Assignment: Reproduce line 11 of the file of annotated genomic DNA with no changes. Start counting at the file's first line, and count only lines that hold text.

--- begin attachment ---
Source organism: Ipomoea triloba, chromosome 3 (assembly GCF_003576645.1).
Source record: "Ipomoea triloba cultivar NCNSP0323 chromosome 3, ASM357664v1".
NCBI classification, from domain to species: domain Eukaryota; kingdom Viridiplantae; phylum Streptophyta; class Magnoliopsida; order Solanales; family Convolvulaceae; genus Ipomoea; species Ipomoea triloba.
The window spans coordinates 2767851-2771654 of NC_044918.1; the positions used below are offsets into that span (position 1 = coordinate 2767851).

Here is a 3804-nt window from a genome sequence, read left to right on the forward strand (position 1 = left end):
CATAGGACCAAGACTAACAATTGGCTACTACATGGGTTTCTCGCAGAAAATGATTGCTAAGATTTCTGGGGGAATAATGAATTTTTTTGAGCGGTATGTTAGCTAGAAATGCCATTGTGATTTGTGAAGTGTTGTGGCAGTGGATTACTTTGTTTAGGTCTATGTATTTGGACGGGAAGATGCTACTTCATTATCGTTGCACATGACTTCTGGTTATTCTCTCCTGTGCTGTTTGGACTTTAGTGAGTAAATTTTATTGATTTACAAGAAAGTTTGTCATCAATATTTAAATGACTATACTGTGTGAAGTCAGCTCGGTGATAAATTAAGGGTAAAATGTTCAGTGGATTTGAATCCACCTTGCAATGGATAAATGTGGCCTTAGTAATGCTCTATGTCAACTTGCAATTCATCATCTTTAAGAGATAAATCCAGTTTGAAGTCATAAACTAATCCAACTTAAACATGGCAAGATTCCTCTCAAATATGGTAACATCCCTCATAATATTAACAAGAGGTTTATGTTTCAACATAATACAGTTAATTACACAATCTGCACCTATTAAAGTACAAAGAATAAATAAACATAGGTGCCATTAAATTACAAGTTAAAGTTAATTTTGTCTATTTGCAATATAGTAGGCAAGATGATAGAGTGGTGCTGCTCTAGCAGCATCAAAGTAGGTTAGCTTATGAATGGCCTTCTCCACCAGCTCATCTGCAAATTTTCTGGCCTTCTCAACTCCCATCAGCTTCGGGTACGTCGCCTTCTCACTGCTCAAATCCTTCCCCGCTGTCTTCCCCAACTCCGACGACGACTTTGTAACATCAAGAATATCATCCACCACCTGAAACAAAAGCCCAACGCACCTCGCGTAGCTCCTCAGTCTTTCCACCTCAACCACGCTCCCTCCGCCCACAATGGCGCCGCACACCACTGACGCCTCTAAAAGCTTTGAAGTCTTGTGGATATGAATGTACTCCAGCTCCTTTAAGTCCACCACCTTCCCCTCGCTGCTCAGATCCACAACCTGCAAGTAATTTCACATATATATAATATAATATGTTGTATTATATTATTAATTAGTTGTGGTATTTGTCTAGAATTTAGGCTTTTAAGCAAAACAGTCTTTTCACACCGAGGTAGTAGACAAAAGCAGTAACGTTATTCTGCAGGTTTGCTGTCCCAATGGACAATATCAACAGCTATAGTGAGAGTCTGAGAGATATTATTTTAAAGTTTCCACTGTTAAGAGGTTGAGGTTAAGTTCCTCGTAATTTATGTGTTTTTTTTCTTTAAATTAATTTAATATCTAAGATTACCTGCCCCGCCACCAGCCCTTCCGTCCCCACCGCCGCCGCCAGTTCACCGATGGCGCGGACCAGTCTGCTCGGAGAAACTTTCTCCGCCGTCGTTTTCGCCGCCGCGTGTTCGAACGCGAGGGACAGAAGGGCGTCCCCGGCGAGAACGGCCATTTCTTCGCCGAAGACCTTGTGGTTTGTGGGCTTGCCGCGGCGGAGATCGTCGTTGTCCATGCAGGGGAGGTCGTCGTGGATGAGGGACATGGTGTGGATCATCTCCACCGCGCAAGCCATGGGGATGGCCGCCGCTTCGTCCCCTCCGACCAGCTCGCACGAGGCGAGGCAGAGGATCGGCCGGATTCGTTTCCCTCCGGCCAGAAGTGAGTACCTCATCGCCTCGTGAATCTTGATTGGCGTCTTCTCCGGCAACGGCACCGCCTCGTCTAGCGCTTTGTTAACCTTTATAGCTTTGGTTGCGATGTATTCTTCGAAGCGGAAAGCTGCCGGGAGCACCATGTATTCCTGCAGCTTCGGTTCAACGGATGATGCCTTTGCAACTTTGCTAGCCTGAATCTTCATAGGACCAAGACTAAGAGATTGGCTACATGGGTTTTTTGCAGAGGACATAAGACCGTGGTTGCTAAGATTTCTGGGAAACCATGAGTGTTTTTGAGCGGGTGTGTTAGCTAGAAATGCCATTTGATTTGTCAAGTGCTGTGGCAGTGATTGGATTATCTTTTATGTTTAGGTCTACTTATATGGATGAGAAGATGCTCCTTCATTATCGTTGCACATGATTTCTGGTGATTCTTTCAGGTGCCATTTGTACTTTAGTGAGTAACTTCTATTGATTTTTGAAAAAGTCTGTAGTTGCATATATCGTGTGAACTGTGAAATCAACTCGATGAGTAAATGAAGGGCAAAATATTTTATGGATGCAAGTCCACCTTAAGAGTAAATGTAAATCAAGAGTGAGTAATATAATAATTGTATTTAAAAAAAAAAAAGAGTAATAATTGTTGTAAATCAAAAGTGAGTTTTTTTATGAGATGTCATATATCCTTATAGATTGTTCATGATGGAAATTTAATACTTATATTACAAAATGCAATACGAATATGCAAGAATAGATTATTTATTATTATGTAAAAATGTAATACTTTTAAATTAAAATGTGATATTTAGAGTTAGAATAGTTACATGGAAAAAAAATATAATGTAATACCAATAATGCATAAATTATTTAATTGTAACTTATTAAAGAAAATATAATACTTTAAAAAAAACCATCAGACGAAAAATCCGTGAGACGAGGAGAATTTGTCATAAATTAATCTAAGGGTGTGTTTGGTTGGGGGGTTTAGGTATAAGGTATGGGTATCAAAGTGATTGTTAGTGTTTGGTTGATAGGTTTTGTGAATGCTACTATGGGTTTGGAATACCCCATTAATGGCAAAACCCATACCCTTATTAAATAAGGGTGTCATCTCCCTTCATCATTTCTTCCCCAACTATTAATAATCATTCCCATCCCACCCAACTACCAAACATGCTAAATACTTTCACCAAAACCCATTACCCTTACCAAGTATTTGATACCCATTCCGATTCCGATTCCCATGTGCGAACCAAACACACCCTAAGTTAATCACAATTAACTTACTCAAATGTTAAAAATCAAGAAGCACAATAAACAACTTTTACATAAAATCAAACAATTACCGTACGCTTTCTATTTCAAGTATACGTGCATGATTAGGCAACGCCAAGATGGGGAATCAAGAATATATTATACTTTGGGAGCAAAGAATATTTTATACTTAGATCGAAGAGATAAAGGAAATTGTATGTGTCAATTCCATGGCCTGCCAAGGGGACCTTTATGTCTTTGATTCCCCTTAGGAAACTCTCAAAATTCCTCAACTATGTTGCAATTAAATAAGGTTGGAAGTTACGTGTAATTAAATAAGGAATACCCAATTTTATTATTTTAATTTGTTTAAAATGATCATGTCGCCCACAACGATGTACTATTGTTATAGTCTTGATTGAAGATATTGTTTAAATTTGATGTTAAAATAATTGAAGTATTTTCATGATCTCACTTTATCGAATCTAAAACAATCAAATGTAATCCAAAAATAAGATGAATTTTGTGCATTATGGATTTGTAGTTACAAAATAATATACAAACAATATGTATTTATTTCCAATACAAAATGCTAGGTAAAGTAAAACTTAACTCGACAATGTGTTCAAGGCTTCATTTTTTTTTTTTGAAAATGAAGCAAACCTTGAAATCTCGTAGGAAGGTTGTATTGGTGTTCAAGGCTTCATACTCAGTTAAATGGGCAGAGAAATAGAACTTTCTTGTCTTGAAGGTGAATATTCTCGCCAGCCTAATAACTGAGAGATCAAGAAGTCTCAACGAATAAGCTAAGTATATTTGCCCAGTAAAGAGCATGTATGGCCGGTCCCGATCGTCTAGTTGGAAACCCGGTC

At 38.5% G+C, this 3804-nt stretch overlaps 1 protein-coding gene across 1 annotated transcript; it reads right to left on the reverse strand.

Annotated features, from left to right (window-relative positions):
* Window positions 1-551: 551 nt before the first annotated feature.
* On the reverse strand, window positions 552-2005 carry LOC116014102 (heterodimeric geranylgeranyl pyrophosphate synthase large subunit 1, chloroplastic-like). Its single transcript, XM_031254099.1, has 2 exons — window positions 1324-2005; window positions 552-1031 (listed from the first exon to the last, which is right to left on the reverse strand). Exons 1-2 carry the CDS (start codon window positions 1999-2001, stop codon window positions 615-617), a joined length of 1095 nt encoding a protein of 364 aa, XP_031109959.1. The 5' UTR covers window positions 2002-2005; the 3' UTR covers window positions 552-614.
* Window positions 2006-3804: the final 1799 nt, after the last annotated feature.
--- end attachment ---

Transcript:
* Window positions 2006-3804: the final 1799 nt, after the last annotated feature.